MOUNT CARROLL – Bill Zink does more than simply supervising water and sewer functions in the Carroll County seat.
Zink also is the town’s National Weather Service weather spotter.
Each day, Zink checks the calibrated equipment at the town’s sewer plant, but made an interesting discovery in the brutal cold Thursday morning.
After 20 years, Mount Carroll once again may hold one of Illinois’ dubious weather honors. The low temperature Thursday morning was an eyeball-freezing 38 degrees below zero.
“I thought it was kind of neat,” Zink said. “With as icy and as cold as it was, I didn’t know if somebody else had the record, or was that cold, too, in the area.”
Weather service officials visited Mount Carroll on Friday to inspect the equipment for accuracy. It’s the same apparatus that Zink’s grandfather, Levi, used when he was the town’s observer during the 1960s and early 70s.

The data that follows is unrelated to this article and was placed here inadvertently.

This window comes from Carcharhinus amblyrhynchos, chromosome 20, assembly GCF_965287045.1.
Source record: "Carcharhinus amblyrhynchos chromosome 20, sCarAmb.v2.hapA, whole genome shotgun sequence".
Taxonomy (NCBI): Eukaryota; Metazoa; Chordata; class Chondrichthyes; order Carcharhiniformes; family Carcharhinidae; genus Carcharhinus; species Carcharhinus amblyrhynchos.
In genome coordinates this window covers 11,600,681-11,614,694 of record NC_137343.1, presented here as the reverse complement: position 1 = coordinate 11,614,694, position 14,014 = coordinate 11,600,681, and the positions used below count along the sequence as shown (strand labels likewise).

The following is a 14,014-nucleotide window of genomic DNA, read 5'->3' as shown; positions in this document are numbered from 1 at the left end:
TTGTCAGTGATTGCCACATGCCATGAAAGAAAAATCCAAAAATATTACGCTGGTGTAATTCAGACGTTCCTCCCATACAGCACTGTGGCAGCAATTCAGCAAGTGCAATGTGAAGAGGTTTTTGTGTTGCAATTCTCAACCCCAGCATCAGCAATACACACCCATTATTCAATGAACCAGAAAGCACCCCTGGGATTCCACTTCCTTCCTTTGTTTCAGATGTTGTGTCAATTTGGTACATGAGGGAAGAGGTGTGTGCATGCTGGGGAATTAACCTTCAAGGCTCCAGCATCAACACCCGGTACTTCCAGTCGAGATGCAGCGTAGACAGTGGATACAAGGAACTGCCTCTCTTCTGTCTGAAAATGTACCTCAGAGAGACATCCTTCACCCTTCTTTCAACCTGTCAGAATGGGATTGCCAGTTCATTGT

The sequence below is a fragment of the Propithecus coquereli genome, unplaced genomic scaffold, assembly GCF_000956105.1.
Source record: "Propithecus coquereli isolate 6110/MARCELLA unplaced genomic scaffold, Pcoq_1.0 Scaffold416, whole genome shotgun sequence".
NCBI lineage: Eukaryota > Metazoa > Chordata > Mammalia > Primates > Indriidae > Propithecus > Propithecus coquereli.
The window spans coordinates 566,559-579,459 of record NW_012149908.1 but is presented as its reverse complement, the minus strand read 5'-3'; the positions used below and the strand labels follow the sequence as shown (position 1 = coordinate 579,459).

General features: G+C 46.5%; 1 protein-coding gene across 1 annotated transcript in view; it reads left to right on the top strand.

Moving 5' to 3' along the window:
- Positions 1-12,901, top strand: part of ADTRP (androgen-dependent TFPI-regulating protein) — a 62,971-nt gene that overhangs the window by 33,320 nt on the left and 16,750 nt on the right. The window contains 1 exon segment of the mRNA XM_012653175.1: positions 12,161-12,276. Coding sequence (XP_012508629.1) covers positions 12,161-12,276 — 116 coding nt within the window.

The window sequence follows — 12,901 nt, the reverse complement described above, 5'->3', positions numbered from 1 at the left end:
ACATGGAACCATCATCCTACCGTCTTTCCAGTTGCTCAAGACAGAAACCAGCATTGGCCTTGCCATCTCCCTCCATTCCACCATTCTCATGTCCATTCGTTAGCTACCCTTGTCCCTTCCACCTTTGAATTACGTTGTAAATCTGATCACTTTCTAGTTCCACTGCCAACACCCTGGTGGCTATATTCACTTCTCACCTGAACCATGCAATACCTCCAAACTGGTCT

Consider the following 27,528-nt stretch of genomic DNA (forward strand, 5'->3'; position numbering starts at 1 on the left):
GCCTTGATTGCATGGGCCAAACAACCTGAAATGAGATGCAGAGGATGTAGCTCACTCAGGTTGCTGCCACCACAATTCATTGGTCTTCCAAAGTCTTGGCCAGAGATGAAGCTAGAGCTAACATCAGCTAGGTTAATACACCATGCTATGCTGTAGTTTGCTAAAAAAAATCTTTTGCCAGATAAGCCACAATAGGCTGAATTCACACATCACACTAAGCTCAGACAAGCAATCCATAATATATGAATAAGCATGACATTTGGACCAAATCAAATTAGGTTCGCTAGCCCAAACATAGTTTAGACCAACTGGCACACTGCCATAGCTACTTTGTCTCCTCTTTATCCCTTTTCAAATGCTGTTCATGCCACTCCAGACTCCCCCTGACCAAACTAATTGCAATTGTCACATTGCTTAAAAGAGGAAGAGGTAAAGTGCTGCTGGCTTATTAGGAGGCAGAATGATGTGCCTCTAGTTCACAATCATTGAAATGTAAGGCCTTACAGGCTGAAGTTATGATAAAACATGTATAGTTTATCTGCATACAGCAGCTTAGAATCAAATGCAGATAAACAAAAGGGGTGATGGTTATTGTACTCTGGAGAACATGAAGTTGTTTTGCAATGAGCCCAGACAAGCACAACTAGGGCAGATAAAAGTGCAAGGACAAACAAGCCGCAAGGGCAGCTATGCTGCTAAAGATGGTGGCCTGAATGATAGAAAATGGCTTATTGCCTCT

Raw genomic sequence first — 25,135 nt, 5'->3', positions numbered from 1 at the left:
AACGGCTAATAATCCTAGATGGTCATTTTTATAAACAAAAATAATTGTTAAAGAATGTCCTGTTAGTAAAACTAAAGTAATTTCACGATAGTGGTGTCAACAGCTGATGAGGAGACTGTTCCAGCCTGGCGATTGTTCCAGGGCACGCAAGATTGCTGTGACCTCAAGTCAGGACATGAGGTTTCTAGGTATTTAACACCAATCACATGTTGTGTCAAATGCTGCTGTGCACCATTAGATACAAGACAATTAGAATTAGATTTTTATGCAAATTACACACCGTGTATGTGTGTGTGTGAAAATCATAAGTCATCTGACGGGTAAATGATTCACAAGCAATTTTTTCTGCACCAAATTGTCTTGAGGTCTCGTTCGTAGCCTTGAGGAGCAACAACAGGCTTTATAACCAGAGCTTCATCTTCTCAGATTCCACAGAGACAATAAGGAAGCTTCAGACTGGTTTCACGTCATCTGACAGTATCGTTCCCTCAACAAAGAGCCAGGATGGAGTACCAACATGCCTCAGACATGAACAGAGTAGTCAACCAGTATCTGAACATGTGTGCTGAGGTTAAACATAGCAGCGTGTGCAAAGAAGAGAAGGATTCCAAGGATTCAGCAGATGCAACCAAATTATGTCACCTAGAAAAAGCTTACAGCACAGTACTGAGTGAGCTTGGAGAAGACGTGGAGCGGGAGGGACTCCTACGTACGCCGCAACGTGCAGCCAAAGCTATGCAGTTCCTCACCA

“The thermometer registers the lowest temperature, no matter what time you check it,” Zink said.
The new low unofficially broke Congerville’s icy grip on the state record, and wresting back its title – Mount Carroll held the record low temp of minus 35 for nearly 7 decades, from 1930 to 1999, until Congerville, a village of fewer than 500 near Peoria, hit 36 below on Jan. 5 that year.
Whether or not the new low is a record will be up to the determination of Illinois’ climate extremes committee; it is expected to rule on the record this week, but Zink said that there shouldn’t be any issue with the reading.
Albertus Airport, south of Freeport, registered a low of 32 below at 7:15 a.m. Thursday. Temperatures there were below zero from 2:35 p.m. Jan. 29 to 6:35 a.m. Friday – a span of 64 hours. The highest wind gust reached 35 mph at 12:15 a.m. Jan. 30; the area’s maximum blast was 38 mph logged at Lock and Dam 13 north of Fulton.
A huge swing followed the bitter cold: Temperatures were estimated to approach 50 degrees at the airport Monday, a swing of over 80 degrees in 4 days; and then return to average figures by Wednesday.